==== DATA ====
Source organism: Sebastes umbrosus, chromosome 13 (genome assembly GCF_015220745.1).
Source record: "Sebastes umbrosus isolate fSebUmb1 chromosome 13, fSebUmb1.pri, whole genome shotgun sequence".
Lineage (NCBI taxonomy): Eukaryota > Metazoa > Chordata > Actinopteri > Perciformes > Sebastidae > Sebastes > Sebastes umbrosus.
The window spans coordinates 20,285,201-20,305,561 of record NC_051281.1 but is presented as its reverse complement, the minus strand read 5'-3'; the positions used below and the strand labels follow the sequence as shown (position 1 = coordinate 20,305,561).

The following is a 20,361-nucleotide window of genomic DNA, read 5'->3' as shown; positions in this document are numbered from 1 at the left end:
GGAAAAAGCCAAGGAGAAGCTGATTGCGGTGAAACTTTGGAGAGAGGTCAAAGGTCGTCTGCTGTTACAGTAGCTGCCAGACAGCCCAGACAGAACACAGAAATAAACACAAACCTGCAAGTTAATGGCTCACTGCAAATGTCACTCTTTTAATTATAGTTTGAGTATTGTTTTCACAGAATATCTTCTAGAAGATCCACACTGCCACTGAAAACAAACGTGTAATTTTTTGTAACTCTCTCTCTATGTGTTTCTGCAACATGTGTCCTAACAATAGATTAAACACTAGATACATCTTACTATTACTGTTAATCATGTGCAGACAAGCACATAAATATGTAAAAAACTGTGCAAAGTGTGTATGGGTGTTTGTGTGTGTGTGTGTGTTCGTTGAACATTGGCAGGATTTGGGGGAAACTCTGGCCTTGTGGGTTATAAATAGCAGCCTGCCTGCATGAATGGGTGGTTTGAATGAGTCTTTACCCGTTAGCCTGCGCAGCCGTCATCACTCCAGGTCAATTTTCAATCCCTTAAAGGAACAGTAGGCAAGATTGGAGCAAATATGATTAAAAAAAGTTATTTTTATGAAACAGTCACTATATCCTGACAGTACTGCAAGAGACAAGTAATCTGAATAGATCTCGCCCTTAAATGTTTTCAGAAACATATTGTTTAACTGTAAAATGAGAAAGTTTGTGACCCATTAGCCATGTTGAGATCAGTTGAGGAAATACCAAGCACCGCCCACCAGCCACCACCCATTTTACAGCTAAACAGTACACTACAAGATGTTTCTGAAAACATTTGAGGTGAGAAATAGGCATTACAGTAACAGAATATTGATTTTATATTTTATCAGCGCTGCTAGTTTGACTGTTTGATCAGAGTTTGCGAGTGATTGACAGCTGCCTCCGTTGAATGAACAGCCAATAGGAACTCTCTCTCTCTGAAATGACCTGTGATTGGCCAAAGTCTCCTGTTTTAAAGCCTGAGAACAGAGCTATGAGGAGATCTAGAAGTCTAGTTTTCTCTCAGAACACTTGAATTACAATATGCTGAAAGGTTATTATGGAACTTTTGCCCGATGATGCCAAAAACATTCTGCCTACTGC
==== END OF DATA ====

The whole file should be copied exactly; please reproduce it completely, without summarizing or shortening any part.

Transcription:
Source organism: Sebastes umbrosus, chromosome 13 (genome assembly GCF_015220745.1).
Source record: "Sebastes umbrosus isolate fSebUmb1 chromosome 13, fSebUmb1.pri, whole genome shotgun sequence".
Lineage (NCBI taxonomy): Eukaryota > Metazoa > Chordata > Actinopteri > Perciformes > Sebastidae > Sebastes > Sebastes umbrosus.
The window spans coordinates 20,285,201-20,305,561 of record NC_051281.1 but is presented as its reverse complement, the minus strand read 5'-3'; the positions used below and the strand labels follow the sequence as shown (position 1 = coordinate 20,305,561).

The following is a 20,361-nucleotide window of genomic DNA, read 5'->3' as shown; positions in this document are numbered from 1 at the left end:
GGAAAAAGCCAAGGAGAAGCTGATTGCGGTGAAACTTTGGAGAGAGGTCAAAGGTCGTCTGCTGTTACAGTAGCTGCCAGACAGCCCAGACAGAACACAGAAATAAACACAAACCTGCAAGTTAATGGCTCACTGCAAATGTCACTCTTTTAATTATAGTTTGAGTATTGTTTTCACAGAATATCTTCTAGAAGATCCACACTGCCACTGAAAACAAACGTGTAATTTTTTGTAACTCTCTCTCTATGTGTTTCTGCAACATGTGTCCTAACAATAGATTAAACACTAGATACATCTTACTATTACTGTTAATCATGTGCAGACAAGCACATAAATATGTAAAAAACTGTGCAAAGTGTGTATGGGTGTTTGTGTGTGTGTGTGTGTTCGTTGAACATTGGCAGGATTTGGGGGAAACTCTGGCCTTGTGGGTTATAAATAGCAGCCTGCCTGCATGAATGGGTGGTTTGAATGAGTCTTTACCCGTTAGCCTGCGCAGCCGTCATCACTCCAGGTCAATTTTCAATCCCTTAAAGGAACAGTAGGCAAGATTGGAGCAAATATGATTAAAAAAAGTTATTTTTATGAAACAGTCACTATATCCTGACAGTACTGCAAGAGACAAGTAATCTGAATAGATCTCGCCCTTAAATGTTTTCAGAAACATATTGTTTAACTGTAAAATGAGAAAGTTTGTGACCCATTAGCCATGTTGAGATCAGTTGAGGAAATACCAAGCACCGCCCACCAGCCACCACCCATTTTACAGCTAAACAGTACACTACAAGATGTTTCTGAAAACATTTGAGGTGAGAAATAGGCATTACAGTAACAGAATATTGATTTTATATTTTATCAGCGCTGCTAGTTTGACTGTTTGATCAGAGTTTGCGAGTGATTGACAGCTGCCTCCGTTGAATGAACAGCCAATAGGAACTCTCTCTCTCTGAAATGACCTGTGATTGGCCAAAGTCTCCTGTTTTAAAGCCTGAGAACAGAGCTATGAGGAGATCTAGAAGTCTAGTTTTCTCTCAGAACACTTGAATTACAATATGCTGAAAGGTTATTATGGAACTTTTGCCCGATGATGCCAAAAACATTCTGCCTACTGC